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How women’s political empowerment can be supported in Armenia?

Yerevan, Armenia 7 November 2017
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How women’s political empowerment can be supported in Armenia?

A roundtable titled “Women’s Voice and Leadership in Politics: Armenian Perspective” was organised in the framework of Partnership for Good Governance Programme co-funded by the European Union and Council of Europe, in cooperation with the RA National Assembly and civil society organisations: International Center for Human Development, Armenian Association of Women with University Education and ProMedia-Gender NGOs.

The roundtable held in the National Assembly initiated a dialogue on women’s political engagement among more than 70 representatives of state institutions, political parties, international organisations and civil society. It started with the presentation of the Armenian version of the “Regional study on women’s political representation in Eastern Partnership countries” conducted by the Division of Electoral Assistance in 2015-2016 and continued with a discussion on country specific challenges for Armenia.

Thanks to the introduction of the quota system in the new Electoral Code and increasing the women’s representation in the Parliament to 18%, Armenia has improved the political empowerment subindex of the Global gender gap index by 14 points (ranked 111th out of 144 countries, Global Gender Gap Report 2017). However, this score is far from the goal of 40% in political and public functions, defined in the Recommendation (2003) 3 on balanced participation of women and men in political and public decision making.

Moreover, the experience of 2016 local elections in Armenia shows that the amalgamation of communities had a negative impact on women’s political advancement at the local level, and women’s representation now is two-three times lower in community councils than it was before the enlargement of communities.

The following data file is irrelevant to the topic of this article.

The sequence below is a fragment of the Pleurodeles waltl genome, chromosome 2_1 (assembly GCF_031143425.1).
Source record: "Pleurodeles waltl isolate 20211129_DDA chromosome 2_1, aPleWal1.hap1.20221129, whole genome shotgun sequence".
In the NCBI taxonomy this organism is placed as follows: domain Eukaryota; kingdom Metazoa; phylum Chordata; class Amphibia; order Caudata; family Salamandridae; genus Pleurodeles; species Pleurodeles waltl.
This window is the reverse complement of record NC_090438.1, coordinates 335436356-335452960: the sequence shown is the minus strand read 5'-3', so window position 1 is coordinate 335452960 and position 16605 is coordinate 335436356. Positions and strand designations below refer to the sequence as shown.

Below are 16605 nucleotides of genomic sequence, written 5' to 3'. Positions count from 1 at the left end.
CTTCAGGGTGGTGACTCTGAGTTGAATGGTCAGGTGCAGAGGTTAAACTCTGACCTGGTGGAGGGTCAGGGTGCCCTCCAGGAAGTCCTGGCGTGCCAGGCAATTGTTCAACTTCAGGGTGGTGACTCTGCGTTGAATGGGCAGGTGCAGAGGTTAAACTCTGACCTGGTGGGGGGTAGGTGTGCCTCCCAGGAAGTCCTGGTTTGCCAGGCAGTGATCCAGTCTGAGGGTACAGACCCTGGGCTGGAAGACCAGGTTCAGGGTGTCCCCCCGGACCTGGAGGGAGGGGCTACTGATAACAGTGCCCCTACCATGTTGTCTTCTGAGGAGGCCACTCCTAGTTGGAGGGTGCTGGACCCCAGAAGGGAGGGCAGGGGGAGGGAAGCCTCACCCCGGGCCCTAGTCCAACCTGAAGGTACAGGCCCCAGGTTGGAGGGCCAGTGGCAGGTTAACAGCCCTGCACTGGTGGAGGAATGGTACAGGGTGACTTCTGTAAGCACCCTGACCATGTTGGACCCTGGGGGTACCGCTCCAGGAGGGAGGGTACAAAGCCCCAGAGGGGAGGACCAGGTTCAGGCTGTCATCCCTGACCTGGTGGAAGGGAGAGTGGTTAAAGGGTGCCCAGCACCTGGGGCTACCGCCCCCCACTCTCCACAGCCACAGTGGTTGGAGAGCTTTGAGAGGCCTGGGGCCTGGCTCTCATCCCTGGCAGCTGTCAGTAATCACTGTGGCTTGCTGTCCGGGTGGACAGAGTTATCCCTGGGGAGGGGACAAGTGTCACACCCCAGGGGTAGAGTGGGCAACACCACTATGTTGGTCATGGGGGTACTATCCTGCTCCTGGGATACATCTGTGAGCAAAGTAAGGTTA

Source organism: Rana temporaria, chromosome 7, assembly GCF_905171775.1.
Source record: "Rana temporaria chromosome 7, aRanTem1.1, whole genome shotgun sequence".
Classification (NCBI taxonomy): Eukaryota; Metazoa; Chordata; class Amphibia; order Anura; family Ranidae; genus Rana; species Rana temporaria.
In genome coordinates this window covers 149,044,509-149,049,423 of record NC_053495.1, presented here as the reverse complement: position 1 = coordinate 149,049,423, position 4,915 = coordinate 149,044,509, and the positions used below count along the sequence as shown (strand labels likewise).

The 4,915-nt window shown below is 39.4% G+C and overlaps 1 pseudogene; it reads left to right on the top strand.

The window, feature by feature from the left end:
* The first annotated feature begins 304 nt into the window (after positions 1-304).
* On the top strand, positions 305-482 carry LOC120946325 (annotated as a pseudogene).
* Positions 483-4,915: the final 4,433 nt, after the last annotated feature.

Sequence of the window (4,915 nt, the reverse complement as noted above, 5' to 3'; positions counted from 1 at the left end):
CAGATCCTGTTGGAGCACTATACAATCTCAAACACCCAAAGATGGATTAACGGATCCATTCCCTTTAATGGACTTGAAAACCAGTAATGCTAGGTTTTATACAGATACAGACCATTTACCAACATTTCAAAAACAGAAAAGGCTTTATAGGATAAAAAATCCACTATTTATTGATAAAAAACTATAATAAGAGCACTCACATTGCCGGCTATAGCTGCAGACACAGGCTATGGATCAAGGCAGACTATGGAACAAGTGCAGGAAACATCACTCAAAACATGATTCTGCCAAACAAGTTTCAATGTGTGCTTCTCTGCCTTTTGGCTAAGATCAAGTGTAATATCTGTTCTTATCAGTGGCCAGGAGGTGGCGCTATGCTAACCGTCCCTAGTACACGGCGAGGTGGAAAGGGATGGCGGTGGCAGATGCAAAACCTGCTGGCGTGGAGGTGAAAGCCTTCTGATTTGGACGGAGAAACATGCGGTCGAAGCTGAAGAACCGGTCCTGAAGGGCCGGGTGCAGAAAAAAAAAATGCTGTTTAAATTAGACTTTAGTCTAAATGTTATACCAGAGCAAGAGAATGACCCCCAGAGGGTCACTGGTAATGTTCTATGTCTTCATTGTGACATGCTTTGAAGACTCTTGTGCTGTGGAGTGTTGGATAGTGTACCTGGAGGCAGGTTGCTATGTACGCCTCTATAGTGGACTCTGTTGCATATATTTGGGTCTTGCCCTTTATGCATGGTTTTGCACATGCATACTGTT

The key obstacles to the women’s political participation in Armenia listed by the participants were the lack of confidence, deep-rooted traditional views, lack of public support and political party support, lack of financial means, and lack of capacity building opportunities, especially for young women.

After the presentation of the main areas that affect women’s political representation, namely women’s place in society, political context and legislative framework, different approaches to ensure women’s political advancement were discussed: encouraging and supporting women to enter into politics, raising awareness among the public about the barriers women face in social and political life, improving women’s opportunities within political parties at national and local levels, increasing the quota of women on party lists to 50%, introducing quota system for local government elections in consolidated communities, and creating economic and financial incentives for women.

The recommendation presented in the study for Armenia to consider legislation requiring placing women candidates in every second position on the list and incentivising political parties to increase the number of women candidates was endorsed by the majority of participants. As one of the first steps the establishment of a women’s caucus in the Parliament was mentioned, with a view of taking forward the suggested agenda for women – education for boys as well as girls in equality, policies on violence against women and girls, the Labour Code, equal pay, and close cooperation with civil society.

Almost all of the participants agreed that increasing women’s participation requires a change in mindset, and stereotypes of women’s role in society need to be challenged. Challenges remain, but the roundtable showed that there is an appetite for change.